Study Guide

Tales of a Fourth Grade Nothing Education

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In January our class started a project on The City. Mrs. Haver, our teacher, divided us up into committees by where we live. That way we could work at home. My committee was me, Jimmy Fargo, and Sheila. (7.1)

Peter's in elementary school, which means that he gets to participate in one of the great frustrations of school life—working on the dreaded "group project." Even worse, the kids don't get to pick who's in their group.

In a few weeks each committee had to hand in a booklet, a poster, and be ready to give an oral report. (7.1)

This is one serious project.

The first day we got together after school we bought a yellow posterboard. Jimmy wanted a blue one but Sheila talked him out of it. "Yellow is a much brighter color," she explained.

Everything will show up on it. Blue is too dull." (7.2)

It's no wonder that the boys don't want to work with Sheila. She has an opinion about absolutely everything, which makes it hard for them to have a say in their "group" project. It's more like Sheila's project, with Jimmy and Peter assisting.

So right away she told us she would be in charge of our booklet and me and Jimmy could do most of the poster. As long as we check in with her first, to make sure she likes our ideas. We agreed, since Sheila promised to do ten pages of written work and we would only do five. (7.3)

Well, there's one bright side to having Sheila as their partner in the group project. She's not going to skirt her responsibilities; in fact, she assigns herself more work than the boys have. We'll forgive her for being bossy.

"I want a good mark on this project. Peter, you can write your five pages about the monorail system and how it works. Jimmy, you can write your five pages about pollution caused by transportation. And I'll write my ten pages on the history of transportation in the city." Sheila folded her arms and smiled. (7.15)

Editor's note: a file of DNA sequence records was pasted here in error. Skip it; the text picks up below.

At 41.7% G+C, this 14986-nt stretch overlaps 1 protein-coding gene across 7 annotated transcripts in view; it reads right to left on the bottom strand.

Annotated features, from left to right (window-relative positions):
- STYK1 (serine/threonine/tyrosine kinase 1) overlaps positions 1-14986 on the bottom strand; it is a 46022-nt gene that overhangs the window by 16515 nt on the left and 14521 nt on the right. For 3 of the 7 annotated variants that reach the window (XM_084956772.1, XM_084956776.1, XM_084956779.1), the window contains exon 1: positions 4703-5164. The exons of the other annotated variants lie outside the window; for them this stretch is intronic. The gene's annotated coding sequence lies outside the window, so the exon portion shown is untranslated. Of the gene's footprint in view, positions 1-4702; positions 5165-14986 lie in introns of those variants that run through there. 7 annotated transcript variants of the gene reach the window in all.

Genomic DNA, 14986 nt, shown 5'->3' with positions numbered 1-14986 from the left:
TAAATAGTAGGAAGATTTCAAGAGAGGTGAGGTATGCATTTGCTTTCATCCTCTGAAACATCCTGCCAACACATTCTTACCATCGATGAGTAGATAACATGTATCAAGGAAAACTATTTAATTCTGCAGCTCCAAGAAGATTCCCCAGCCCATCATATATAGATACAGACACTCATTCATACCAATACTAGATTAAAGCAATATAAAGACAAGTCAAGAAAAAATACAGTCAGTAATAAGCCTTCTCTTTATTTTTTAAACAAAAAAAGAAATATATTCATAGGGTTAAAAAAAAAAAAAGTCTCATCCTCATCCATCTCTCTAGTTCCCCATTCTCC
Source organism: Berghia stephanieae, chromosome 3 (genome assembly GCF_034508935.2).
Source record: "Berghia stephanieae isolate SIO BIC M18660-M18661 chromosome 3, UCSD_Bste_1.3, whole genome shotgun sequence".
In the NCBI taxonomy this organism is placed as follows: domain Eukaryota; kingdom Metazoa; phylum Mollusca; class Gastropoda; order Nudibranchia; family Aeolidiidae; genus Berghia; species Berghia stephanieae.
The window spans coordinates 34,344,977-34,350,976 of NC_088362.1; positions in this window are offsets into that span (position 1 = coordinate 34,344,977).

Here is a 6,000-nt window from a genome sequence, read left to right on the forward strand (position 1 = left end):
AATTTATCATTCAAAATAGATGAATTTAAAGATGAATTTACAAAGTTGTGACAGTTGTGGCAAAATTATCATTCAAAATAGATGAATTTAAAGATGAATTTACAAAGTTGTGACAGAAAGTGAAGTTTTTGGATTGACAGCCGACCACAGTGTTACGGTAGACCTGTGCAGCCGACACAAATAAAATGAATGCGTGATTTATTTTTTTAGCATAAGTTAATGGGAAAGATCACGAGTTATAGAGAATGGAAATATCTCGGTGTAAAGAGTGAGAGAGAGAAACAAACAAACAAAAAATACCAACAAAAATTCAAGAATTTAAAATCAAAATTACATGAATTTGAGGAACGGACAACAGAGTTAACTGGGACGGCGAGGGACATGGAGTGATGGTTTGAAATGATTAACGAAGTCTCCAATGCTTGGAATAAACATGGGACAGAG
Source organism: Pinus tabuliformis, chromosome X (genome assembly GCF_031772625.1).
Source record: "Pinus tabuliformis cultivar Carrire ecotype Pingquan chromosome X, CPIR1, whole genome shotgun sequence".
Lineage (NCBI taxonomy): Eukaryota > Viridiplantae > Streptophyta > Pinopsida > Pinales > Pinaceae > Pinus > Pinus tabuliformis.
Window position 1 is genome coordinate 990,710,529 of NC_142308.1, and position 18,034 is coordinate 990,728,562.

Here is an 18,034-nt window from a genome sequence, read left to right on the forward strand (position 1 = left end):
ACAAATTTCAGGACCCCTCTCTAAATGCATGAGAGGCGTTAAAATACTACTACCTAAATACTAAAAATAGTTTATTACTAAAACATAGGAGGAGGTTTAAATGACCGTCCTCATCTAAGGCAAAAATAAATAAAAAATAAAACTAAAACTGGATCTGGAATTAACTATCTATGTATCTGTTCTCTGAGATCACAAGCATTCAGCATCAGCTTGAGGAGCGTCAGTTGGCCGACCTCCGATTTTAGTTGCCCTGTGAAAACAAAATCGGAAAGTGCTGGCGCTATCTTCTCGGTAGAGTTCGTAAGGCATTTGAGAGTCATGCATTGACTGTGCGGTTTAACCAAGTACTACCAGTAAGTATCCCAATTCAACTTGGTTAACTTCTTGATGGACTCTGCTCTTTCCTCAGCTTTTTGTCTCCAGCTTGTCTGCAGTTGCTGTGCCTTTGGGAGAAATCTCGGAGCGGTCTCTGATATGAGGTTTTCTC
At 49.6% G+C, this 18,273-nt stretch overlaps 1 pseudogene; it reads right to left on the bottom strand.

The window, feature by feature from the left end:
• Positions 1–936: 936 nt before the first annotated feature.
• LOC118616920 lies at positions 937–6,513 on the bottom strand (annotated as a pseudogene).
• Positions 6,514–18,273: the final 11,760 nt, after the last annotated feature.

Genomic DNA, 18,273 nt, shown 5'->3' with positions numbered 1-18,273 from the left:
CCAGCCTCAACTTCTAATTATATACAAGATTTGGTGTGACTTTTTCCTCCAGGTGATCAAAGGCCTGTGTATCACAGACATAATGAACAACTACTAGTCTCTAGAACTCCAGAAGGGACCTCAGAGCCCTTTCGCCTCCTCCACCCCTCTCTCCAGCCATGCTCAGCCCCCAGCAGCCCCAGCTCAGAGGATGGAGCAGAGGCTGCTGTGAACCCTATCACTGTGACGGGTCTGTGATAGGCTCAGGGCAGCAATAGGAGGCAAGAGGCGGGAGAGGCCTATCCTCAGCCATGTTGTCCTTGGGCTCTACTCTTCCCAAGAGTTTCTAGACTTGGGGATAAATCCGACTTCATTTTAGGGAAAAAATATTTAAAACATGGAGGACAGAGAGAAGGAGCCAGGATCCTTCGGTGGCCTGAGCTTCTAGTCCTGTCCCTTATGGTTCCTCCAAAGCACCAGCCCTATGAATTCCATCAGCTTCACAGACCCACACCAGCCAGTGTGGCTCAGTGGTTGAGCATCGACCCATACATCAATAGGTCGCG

The boys go along with Sheila's plan because it makes sense and she knows what she's doing. Still, she's an awfully smug person to have to work with.

"That's not fair." Jimmy said. "This is supposed to be a group project. Why should I have to put my name on my five pages?" (7.18)

Sheila isn't treating this like a group project at all; instead, she's making it look like they all did separate work. Guess she doesn't want to risk it if their work isn't as good as hers, which seems to be what she's thinking.

"Well, I do have a nice even script," Sheila said. "But if I'm going to copy over your written work you better give it to me by next Tuesday. Otherwise, I won't have enough time to do the job. And you two better get going on your poster." Sheila talked like she was the teacher and we were the kids. (7.25)

Shmoop bets you know someone in school just like Sheila. She knows it all and loves ordering everyone around.

Me and Jimmy designed the whole poster ourselves. We used the pros and cons of each kind of transportation. It was really clever. We divided a chart into land, sea, and air and we planned an illustration for each—with the airplane done in silver sparkle and the letters done in red and blue Magic Marker. (7.26)

Despite Sheila's misgivings about their abilities, Peter and Jimmy end up doing a bang-up job on the poster. You can tell Peter's really proud of it.

That night I showed my mother and father our new poster. They thought it was great. Especially our silver-sparkle airplane. My mother put the poster on top of the refrigerator so it would be safe until the next day, when I would take it to school. (7.114)

Notice how the author makes a point about telling us that Peter's parents put the poster on top of the fridge "so it would be safe." It's a little bit of foreshadowing—a hint of what's to come. In this case, it's a dead giveaway that this poster's not going to be safe at all.

Our committee was the first to give its report. Mrs. Haver said we did a super job. She liked our poster a lot. She thought the silver-sparkle airplane was the best. (7.120)

In the end, even though working with Sheila was a bit of a pain, their committee pulls through and does a great job on the project. Even the setbacks have only made their end product better. Thank Fudge for allowing them a do-over.

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